“I felt something building and I could either internalise it and destroy myself, or do something”
Helen Findlay’s father James died of motor neurone disease (MND) in December 2005. Horrified by the lack of care he received at the end of his life, Helen is working hard to try to improve things for other families.
“I want to make a difference because my dad put his life on the line as an RAF pilot during the war. But when he needed help, it was found wanting”, she says.
“I’ve managed to turn that anger into a positive and not be eaten up by it.”
Along with her brothers Andy and Stuart and her sister Margot, Helen wrote a report in 2005 which made recommendations about how the system might improve, so other people like their father could get better treatment.
Last year she commissioned a new play, Fighting for Life, inspired by the report and their family’s experiences.
All Dad wanted was a hospice
“Dad died in a side room of a hospital. But what he really wanted – and tried to say at the time – was to go to a hospice. He knew he was getting worse, but the message didn’t get through.
“If he’d been in a hospice he would’ve had the right treatment.”
“I’m not sure I’m over the shock, not only because of what the disease did to him, but the way he was sometimes mishandled and the lack of common sense.
“Even at the end, they sedated him without telling me, so I didn’t get to look him in the eyes and say: ‘I’m here’.
“Two or three months after he died, I felt something building and I could either internalise it and destroy myself, or do something.”
Using my anger to change things
“We started writing the Findlay Report after Dad’s funeral to make recommendations to the people involved in his care. Since then, it’s been supported by the MND Association and has gone round the globe.
“But 13 years on, the issues the report flags are still very real. People are still talking about a need for the same things: the struggle for people at the end of life to get the care they need.”
Telling the story in a new way
In 2015, Helen saw a play at the House of Commons called Bounce Back Boy by Brian Daniels. Telling the story of a disabled boy, it had been commissioned by the National Council for Palliative Care to engage care and health professionals to look at the complex issues around palliative care.
“I spoke to Brian afterwards and asked if I could send him the report to see if he could turn it into a story for the stage”, recalls Helen.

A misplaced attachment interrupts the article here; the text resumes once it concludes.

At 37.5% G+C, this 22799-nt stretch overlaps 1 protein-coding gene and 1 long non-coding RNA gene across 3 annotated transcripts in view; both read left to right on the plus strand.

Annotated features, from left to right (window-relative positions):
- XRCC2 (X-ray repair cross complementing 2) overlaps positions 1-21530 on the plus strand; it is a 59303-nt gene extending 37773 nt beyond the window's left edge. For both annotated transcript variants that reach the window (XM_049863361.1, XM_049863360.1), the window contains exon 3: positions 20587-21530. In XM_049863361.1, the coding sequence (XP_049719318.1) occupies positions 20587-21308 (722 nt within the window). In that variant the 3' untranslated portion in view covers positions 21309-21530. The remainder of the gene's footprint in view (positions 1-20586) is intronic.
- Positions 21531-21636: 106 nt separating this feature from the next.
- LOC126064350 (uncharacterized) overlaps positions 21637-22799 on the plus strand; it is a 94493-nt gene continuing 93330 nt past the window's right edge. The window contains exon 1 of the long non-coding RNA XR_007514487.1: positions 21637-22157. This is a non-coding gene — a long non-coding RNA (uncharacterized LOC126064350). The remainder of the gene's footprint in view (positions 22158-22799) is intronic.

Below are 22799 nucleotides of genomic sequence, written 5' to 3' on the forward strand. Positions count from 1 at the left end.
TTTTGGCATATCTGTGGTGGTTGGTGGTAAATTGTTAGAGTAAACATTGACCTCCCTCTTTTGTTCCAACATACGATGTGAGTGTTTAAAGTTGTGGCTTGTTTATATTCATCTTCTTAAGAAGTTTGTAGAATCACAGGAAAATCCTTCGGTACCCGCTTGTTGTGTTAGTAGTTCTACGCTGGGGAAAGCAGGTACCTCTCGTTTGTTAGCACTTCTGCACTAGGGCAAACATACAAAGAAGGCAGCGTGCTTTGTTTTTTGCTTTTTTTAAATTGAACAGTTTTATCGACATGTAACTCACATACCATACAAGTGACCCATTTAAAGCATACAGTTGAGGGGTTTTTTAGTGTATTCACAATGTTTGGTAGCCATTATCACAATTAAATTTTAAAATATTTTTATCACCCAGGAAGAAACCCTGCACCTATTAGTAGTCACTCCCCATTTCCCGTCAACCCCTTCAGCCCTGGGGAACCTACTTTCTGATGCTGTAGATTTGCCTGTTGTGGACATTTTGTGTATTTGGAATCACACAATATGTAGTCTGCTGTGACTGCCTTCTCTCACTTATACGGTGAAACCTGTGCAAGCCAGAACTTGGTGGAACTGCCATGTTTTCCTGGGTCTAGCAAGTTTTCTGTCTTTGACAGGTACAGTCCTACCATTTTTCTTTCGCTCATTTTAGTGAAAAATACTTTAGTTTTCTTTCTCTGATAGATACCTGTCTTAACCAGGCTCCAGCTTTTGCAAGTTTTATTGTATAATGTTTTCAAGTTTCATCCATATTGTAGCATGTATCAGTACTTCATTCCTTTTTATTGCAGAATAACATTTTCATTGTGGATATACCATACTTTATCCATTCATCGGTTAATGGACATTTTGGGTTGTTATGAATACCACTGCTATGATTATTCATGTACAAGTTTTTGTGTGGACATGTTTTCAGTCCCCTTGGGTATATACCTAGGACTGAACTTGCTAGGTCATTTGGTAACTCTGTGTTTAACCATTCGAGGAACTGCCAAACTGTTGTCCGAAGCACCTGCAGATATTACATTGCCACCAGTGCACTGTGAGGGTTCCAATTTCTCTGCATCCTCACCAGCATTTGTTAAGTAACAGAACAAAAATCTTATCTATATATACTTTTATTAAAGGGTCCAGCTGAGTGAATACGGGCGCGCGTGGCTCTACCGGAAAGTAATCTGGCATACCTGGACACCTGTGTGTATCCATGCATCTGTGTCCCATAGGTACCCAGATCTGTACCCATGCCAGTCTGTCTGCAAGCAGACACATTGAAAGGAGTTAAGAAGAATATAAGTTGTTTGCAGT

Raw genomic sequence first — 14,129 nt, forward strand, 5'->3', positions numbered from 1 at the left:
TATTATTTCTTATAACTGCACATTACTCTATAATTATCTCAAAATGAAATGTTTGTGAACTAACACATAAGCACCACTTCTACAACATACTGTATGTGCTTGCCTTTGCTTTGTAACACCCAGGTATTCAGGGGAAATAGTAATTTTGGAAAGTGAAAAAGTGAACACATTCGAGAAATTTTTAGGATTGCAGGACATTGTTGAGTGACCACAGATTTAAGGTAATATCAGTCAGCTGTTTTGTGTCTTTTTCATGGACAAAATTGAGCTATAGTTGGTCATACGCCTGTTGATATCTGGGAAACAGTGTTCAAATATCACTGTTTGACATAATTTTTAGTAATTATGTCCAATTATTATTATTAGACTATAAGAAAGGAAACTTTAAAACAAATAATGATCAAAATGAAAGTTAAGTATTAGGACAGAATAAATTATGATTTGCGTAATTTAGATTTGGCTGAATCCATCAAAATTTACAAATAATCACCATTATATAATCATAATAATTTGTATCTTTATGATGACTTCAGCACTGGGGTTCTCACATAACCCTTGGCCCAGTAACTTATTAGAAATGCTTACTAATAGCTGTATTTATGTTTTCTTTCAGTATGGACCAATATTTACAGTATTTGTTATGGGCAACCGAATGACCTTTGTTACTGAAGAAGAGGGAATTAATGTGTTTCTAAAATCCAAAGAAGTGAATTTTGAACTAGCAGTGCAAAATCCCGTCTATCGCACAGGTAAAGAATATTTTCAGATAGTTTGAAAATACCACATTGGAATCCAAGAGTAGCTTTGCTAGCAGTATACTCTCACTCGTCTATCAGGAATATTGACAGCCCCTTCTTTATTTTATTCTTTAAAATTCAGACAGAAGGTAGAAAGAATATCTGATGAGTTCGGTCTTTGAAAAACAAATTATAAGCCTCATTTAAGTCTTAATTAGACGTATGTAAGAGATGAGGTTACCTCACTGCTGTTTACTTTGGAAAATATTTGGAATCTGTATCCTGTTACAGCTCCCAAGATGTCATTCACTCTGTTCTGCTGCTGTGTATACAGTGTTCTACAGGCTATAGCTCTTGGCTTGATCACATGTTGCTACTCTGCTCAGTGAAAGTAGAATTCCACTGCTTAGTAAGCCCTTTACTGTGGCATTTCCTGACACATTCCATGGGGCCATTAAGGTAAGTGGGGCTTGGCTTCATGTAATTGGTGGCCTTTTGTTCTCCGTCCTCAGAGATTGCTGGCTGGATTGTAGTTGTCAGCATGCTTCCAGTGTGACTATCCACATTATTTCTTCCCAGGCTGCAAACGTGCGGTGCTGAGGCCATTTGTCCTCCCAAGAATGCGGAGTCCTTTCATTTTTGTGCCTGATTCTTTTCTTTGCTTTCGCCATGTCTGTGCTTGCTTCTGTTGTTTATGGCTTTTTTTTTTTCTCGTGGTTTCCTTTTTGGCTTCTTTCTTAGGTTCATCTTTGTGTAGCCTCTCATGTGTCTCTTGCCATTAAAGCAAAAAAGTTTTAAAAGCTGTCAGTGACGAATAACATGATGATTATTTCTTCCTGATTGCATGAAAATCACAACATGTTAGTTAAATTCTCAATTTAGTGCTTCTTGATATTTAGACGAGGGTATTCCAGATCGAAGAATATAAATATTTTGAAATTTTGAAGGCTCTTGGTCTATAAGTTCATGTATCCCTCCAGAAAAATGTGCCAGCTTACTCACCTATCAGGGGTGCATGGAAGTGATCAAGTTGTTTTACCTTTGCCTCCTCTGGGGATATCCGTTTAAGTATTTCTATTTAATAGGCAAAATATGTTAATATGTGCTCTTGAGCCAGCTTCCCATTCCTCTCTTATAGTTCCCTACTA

A year on from their conversation, Fighting for Life will be performed for the first time on 25 January. Although the play is inspired by the report and based on the Findlays’ story, it includes other aspects of their lives too.
“I worked closely with Brian throughout the writing process”, says Helen. “And my three siblings – as well as other family – all met with him at the start of the process and shared their thoughts and memories.”
“Some of the things Mum used to say are in there! There are some light-hearted moments as well as the more serious messages.”
Why a play?
Helen is painfully aware how much the original issues she and her family flagged in the report are still an issue today.
“I still send out the Findlay Report every year. Governments and ministers change, so you have to keep working hard to get palliative care on the agenda. It’s a slow process.”
“I thought Fighting for Life would be another way to get the issue out there.
“Okay, it’s about my family. But I want it to be a catalyst for prompting people working in that sector to think about the issues. If it influences just one person and their behaviour, then it’ll be worth it.
“For me it’s about social justice. We only have one life, so when it comes to an end there’s only one chance to get it right.”
Fighting for Life was performed at the Marie Curie Hospice, Hampstead on 25 January, followed by a Q&A with an expert panel about the future of end-of-life care. The next performances will on 15 February in Cardiff and 20 February in Glasgow.
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